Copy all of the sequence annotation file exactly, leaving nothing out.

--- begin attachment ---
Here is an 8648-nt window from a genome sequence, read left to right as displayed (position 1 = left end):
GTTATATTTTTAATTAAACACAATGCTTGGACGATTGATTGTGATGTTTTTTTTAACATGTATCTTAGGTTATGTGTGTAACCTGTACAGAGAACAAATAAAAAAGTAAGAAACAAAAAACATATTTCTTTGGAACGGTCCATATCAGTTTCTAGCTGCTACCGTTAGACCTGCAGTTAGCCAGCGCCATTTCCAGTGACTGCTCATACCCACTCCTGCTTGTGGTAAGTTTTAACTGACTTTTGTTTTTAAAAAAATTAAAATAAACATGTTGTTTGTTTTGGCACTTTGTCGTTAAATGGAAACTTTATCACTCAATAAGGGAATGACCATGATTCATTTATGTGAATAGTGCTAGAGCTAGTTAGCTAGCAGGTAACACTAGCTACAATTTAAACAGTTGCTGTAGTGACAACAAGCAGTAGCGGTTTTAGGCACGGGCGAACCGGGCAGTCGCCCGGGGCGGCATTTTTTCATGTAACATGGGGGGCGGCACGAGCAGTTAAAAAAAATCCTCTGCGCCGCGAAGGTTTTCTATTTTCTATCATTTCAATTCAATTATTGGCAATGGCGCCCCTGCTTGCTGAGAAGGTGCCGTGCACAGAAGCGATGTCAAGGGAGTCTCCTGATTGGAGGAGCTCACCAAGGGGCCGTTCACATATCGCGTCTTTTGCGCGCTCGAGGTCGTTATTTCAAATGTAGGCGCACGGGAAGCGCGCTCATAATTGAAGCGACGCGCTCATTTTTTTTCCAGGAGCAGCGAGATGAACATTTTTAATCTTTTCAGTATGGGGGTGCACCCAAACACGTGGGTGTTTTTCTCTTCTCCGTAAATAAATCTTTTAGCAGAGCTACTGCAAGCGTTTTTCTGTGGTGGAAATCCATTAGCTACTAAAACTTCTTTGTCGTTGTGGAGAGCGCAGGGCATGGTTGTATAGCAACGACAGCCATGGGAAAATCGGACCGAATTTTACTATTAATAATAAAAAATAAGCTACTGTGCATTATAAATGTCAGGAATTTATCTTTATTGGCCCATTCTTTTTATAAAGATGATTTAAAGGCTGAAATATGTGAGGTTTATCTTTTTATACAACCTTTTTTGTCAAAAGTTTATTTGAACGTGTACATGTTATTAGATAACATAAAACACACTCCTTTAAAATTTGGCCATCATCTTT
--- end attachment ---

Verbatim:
Here is an 8648-nt window from a genome sequence, read left to right as displayed (position 1 = left end):
GTTATATTTTTAATTAAACACAATGCTTGGACGATTGATTGTGATGTTTTTTTTAACATGTATCTTAGGTTATGTGTGTAACCTGTACAGAGAACAAATAAAAAAGTAAGAAACAAAAAACATATTTCTTTGGAACGGTCCATATCAGTTTCTAGCTGCTACCGTTAGACCTGCAGTTAGCCAGCGCCATTTCCAGTGACTGCTCATACCCACTCCTGCTTGTGGTAAGTTTTAACTGACTTTTGTTTTTAAAAAAATTAAAATAAACATGTTGTTTGTTTTGGCACTTTGTCGTTAAATGGAAACTTTATCACTCAATAAGGGAATGACCATGATTCATTTATGTGAATAGTGCTAGAGCTAGTTAGCTAGCAGGTAACACTAGCTACAATTTAAACAGTTGCTGTAGTGACAACAAGCAGTAGCGGTTTTAGGCACGGGCGAACCGGGCAGTCGCCCGGGGCGGCATTTTTTCATGTAACATGGGGGGCGGCACGAGCAGTTAAAAAAAATCCTCTGCGCCGCGAAGGTTTTCTATTTTCTATCATTTCAATTCAATTATTGGCAATGGCGCCCCTGCTTGCTGAGAAGGTGCCGTGCACAGAAGCGATGTCAAGGGAGTCTCCTGATTGGAGGAGCTCACCAAGGGGCCGTTCACATATCGCGTCTTTTGCGCGCTCGAGGTCGTTATTTCAAATGTAGGCGCACGGGAAGCGCGCTCATAATTGAAGCGACGCGCTCATTTTTTTTCCAGGAGCAGCGAGATGAACATTTTTAATCTTTTCAGTATGGGGGTGCACCCAAACACGTGGGTGTTTTTCTCTTCTCCGTAAATAAATCTTTTAGCAGAGCTACTGCAAGCGTTTTTCTGTGGTGGAAATCCATTAGCTACTAAAACTTCTTTGTCGTTGTGGAGAGCGCAGGGCATGGTTGTATAGCAACGACAGCCATGGGAAAATCGGACCGAATTTTACTATTAATAATAAAAAATAAGCTACTGTGCATTATAAATGTCAGGAATTTATCTTTATTGGCCCATTCTTTTTATAAAGATGATTTAAAGGCTGAAATATGTGAGGTTTATCTTTTTATACAACCTTTTTTGTCAAAAGTTTATTTGAACGTGTACATGTTATTAGATAACATAAAACACACTCCTTTAAAATTTGGCCATCATCTTT